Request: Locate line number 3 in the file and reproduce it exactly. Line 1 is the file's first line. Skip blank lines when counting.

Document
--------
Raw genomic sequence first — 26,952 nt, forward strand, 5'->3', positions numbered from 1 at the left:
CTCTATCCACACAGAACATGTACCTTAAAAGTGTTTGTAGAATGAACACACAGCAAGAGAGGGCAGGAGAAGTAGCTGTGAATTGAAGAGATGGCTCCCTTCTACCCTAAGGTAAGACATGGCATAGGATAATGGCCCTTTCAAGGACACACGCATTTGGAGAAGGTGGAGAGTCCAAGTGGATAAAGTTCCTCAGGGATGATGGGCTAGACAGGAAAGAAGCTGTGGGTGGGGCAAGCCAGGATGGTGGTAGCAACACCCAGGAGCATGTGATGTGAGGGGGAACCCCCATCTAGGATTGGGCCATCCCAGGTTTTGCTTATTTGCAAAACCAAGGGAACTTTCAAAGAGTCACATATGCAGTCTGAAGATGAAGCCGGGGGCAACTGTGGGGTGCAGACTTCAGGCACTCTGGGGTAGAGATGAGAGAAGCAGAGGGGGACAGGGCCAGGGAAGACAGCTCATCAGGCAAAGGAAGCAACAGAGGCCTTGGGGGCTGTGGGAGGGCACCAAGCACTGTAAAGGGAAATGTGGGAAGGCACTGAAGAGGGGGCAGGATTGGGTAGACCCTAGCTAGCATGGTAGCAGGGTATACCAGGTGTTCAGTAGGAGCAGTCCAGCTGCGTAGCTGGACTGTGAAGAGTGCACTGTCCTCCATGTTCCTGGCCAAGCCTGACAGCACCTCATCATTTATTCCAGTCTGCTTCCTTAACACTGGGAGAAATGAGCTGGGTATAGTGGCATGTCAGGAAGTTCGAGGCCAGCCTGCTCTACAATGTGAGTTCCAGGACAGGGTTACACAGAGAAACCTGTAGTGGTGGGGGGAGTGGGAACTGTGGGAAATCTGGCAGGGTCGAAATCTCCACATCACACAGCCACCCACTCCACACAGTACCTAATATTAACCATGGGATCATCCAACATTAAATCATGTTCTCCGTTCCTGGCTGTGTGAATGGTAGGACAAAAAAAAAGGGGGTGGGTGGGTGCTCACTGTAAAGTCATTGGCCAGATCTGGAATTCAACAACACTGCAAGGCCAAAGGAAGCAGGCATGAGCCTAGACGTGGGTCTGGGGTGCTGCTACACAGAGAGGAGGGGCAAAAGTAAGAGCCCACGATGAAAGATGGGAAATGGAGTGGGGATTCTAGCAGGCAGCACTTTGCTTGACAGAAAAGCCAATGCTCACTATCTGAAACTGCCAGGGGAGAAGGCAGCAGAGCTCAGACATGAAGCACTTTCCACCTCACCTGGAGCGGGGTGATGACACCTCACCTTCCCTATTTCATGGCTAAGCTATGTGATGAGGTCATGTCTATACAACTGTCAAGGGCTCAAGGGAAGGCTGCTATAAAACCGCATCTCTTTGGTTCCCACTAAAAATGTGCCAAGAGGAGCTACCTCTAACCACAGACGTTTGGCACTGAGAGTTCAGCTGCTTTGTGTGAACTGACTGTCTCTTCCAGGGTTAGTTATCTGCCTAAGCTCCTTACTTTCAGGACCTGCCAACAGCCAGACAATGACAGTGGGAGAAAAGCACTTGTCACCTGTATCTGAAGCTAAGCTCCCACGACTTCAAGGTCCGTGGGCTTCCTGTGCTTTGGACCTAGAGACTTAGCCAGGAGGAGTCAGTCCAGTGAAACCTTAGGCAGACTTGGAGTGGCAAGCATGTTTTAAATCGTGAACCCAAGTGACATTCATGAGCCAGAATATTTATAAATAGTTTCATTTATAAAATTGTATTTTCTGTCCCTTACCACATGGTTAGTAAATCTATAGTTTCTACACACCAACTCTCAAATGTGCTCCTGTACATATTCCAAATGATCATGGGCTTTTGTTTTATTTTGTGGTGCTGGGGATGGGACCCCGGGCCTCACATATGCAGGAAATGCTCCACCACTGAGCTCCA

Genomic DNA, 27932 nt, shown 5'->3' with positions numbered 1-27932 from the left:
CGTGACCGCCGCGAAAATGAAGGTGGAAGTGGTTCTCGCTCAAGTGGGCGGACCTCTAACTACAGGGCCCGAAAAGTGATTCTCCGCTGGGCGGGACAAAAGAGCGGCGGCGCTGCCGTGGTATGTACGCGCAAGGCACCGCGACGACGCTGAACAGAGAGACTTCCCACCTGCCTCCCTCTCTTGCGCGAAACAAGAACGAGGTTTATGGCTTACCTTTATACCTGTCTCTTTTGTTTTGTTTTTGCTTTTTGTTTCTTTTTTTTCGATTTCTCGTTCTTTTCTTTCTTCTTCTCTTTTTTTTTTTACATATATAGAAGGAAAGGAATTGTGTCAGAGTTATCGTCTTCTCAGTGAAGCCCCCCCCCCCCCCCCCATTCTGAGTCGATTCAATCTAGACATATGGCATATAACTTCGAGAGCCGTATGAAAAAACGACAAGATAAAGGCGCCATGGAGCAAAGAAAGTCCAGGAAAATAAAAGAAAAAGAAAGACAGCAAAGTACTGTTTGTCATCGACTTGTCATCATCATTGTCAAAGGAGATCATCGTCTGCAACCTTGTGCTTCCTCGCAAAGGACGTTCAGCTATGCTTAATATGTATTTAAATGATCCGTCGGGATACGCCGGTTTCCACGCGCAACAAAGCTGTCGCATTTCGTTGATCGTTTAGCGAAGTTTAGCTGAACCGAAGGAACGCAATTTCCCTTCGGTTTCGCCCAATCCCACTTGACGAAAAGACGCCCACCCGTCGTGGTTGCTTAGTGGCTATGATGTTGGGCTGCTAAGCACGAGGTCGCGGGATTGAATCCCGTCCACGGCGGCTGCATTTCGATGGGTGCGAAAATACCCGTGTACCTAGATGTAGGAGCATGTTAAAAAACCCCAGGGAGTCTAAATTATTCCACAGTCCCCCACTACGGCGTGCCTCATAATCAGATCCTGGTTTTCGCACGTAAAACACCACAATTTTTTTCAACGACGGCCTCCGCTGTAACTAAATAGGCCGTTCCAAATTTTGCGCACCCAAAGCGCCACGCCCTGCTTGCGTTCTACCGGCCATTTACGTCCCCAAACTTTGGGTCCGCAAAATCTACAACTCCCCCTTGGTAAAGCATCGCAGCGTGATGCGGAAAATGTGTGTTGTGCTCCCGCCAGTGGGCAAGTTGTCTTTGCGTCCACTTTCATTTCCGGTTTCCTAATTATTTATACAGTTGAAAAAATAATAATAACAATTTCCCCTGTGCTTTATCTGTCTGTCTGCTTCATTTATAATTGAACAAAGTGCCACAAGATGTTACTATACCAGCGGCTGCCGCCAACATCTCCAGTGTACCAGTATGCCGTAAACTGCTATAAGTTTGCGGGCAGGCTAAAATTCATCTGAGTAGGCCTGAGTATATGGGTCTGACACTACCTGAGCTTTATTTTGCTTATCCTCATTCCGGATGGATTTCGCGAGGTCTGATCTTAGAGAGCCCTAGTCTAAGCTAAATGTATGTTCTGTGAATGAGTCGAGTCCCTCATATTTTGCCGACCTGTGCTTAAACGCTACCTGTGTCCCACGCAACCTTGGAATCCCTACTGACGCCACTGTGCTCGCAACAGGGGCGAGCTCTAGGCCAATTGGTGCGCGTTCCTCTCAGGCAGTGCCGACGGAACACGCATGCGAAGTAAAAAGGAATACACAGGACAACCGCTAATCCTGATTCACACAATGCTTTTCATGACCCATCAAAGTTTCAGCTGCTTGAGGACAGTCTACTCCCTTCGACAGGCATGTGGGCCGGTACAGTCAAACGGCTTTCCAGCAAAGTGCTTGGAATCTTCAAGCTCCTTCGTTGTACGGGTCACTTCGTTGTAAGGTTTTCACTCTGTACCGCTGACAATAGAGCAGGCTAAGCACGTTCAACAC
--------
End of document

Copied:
Genomic DNA, 27932 nt, shown 5'->3' with positions numbered 1-27932 from the left: